Corneal Transplants: A Visionary Procedure

Ever since they were born, Erin Holcomb and her brother Brian have been engaged in a fight to see, their world shielded by dark sunglasses due to a rare sight disorder which doctors warned could eventually blind them.


The Holcomb children suffer from congenital hereditary endothelial dystrophy, or CHED. It affects just one out of every 100,000 people and causes the cornea, the clear membrane covering the eyeball, to swell, leaving the world out of focus.


The children's parents, Ann and Jeff, were desperate.


"It was my biggest fear," says Ann. "What kind of future does life hold for them?"


Erin saw her parents as mere shadows and words printed in books were a blur.


"I thought what I saw was what everyone else saw but I was wrong," Erin, 14, says.


Refusing to accept a sentence of blindness, the Holcombs consulted eight different doctors before finding one man with a hopeful vision, Dr. Mark Speaker, a Manhattan corneal and refractive surgeon.


Speaker scored success with Erin's brother Brian; he now sees clearly after two corneal transplants.


But Erin's case proved troubling: she had three failed surgeries and was growing discouraged.


"Everyone said it would work and it didn't," she says. "You get a little upset by that."


Speaker performed the delicate corneal transplant operation on Erin using the cornea of a 7-year-old girl who died of heart failure.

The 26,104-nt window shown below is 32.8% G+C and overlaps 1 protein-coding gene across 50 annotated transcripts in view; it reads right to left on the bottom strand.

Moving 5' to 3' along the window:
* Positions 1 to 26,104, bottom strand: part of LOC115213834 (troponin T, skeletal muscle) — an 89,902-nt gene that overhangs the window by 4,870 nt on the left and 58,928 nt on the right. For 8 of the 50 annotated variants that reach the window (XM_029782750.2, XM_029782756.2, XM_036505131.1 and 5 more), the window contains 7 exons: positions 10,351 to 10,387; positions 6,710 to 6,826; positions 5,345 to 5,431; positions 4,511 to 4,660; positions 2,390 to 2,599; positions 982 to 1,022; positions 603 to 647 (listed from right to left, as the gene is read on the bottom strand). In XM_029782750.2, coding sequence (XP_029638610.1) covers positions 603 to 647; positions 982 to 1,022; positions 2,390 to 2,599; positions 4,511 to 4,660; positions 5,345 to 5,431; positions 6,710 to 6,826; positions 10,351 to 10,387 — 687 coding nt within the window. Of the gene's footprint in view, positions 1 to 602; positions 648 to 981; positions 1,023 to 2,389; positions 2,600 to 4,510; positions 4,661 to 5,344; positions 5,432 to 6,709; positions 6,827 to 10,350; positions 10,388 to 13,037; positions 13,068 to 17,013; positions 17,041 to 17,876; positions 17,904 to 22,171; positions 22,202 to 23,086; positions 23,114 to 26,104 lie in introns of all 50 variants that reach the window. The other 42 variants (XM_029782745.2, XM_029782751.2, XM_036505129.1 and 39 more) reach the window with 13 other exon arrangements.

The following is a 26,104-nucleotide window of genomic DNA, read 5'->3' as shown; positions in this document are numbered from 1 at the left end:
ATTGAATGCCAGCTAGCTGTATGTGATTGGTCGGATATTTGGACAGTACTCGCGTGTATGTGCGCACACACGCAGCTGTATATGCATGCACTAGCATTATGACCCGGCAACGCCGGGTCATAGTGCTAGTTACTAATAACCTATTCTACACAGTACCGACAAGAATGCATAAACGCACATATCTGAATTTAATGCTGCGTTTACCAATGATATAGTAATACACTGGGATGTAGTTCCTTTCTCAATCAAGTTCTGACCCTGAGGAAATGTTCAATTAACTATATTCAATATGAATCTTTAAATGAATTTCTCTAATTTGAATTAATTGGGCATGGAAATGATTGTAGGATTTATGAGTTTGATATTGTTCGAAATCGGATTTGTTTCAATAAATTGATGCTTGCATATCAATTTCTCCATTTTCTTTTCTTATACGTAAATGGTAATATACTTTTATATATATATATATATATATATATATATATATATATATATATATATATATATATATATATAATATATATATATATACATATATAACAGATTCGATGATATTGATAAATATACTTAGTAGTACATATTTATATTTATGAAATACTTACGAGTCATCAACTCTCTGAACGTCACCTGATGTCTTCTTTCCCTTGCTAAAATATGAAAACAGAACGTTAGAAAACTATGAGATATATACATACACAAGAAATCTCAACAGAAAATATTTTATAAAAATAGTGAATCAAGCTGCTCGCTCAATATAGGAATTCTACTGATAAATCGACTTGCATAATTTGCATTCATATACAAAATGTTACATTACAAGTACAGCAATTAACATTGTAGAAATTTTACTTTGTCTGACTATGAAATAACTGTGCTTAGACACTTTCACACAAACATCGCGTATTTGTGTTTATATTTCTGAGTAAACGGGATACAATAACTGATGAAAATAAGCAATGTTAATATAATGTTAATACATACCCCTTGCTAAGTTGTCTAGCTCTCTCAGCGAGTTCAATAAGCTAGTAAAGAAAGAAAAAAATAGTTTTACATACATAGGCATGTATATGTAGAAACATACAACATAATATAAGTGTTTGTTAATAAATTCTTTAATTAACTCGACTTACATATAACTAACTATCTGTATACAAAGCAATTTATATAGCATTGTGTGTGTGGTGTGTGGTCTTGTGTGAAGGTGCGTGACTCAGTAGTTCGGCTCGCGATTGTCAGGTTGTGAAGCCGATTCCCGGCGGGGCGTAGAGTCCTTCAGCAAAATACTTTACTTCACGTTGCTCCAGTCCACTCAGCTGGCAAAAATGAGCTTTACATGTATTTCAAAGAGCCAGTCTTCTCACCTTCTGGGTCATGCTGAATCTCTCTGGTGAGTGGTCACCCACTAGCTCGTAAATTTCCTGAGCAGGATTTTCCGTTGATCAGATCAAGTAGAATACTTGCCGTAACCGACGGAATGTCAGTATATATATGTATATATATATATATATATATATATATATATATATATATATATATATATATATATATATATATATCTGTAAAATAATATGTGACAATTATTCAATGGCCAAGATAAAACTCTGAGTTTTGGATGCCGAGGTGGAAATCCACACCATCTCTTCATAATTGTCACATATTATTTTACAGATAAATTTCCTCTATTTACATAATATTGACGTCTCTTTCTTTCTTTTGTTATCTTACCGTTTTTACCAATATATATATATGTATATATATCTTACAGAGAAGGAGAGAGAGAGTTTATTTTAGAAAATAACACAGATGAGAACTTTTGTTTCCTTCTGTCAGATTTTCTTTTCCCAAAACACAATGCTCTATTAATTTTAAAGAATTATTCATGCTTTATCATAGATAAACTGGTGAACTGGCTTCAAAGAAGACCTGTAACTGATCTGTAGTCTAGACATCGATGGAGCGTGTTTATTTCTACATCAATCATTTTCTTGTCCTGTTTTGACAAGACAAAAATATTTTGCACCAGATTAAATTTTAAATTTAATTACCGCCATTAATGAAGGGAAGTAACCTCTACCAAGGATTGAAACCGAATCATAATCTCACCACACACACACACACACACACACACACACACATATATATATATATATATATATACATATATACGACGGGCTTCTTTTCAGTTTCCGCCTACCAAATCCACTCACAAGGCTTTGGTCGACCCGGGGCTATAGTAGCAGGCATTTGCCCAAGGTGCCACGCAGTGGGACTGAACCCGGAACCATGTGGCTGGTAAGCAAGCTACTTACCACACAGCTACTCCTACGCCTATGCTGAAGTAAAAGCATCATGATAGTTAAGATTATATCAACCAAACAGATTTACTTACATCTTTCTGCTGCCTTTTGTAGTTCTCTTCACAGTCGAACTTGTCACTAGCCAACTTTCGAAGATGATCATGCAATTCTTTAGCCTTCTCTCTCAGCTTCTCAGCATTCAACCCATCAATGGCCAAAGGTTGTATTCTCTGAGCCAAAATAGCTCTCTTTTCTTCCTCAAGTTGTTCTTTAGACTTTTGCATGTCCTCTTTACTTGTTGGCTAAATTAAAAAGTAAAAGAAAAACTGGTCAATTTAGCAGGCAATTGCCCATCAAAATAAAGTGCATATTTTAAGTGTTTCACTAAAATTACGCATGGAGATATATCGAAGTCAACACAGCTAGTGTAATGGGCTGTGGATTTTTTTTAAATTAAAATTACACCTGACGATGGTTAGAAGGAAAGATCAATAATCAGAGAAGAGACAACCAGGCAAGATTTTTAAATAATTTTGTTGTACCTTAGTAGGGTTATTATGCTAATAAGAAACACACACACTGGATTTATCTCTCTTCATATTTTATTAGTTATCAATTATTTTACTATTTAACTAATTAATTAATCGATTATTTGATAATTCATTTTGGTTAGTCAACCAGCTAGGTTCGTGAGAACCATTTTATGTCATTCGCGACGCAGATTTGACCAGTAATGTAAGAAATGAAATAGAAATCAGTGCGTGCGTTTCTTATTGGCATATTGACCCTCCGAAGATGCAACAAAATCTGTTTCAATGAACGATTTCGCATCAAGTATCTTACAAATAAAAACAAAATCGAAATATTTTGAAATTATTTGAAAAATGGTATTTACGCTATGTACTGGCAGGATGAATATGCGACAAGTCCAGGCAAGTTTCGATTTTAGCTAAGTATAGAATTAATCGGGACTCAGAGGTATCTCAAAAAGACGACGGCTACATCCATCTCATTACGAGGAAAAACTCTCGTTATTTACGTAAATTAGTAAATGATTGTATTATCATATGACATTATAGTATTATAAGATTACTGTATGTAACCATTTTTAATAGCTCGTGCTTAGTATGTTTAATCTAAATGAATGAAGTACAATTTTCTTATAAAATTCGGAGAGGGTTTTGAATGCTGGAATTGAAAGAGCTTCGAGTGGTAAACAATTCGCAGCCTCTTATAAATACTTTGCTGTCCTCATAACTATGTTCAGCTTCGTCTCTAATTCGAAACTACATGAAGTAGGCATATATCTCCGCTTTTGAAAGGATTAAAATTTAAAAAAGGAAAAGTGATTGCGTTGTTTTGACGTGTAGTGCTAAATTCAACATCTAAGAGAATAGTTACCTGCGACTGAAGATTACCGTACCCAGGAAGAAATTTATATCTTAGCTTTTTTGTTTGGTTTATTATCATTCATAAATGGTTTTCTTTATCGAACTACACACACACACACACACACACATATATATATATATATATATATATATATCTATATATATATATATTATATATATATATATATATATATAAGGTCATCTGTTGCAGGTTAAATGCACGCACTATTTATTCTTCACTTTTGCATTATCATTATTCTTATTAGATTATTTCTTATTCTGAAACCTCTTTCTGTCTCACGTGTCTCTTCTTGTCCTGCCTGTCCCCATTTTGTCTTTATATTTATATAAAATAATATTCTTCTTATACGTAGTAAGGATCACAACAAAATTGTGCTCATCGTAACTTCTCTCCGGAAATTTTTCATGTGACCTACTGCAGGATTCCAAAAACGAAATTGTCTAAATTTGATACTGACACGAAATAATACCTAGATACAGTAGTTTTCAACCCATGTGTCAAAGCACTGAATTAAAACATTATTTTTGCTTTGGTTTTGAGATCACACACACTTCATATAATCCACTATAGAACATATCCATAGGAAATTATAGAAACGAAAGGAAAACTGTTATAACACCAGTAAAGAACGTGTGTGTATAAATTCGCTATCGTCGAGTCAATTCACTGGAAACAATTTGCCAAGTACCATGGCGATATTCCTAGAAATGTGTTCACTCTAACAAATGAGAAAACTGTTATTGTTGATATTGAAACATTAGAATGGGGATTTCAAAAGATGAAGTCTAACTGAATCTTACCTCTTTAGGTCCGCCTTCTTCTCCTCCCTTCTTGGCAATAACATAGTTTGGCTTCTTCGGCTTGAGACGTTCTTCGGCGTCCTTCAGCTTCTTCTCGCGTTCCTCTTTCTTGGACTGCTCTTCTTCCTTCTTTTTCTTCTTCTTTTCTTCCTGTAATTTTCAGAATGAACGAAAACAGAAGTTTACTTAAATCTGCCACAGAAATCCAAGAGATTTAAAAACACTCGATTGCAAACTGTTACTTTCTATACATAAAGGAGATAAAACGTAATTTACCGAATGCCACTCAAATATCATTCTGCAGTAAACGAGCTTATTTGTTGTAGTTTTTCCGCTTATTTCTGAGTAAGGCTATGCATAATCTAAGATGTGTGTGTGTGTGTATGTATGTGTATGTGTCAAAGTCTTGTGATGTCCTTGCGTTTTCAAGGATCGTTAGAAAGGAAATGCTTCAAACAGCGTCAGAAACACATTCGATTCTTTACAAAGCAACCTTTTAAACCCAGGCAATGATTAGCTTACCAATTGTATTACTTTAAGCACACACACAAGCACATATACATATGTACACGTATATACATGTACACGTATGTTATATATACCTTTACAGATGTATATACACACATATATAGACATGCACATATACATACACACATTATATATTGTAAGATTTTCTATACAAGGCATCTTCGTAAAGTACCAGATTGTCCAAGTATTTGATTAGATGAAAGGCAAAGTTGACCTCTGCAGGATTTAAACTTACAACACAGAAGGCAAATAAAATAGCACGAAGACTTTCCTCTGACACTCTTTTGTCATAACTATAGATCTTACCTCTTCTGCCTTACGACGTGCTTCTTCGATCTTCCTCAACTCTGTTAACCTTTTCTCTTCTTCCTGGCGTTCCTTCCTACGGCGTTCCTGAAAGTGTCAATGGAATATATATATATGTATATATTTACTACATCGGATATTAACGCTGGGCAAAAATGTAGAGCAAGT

First, Speaker trimmed the cornea to the exact size Erin needed, before carefully removing Erin's diseased cornea and replacing it with the healthy one.


Erin's parents were tense about the procedure: Only 1,200 corneal transplants are performed annually on children and no success rate is guaranteed.


"Kids are much more likely to reject them because of their very active immune system," Speaker explains.


Five days after her latest surgery to her right eye, Erin saw bright colors, which is a signal that rejection is not taking place.


Erin is hoping for a repeat performance of the successful surgery she had on her left eye when she was age 9.


"That was the first night that I saw the stars," she says. "It was amazing."


Erin will not know for about 3 months if her body accepts or rejects the new cornea.


Her mother, Ann, says every time she hugs her kids, she's sending out love to all those who've given part of themselves so her children can see.


Erin and Brian's parents' advice to other parents with sick children is to not give up.



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  • CBSNews.com staff CBSNews.com staff

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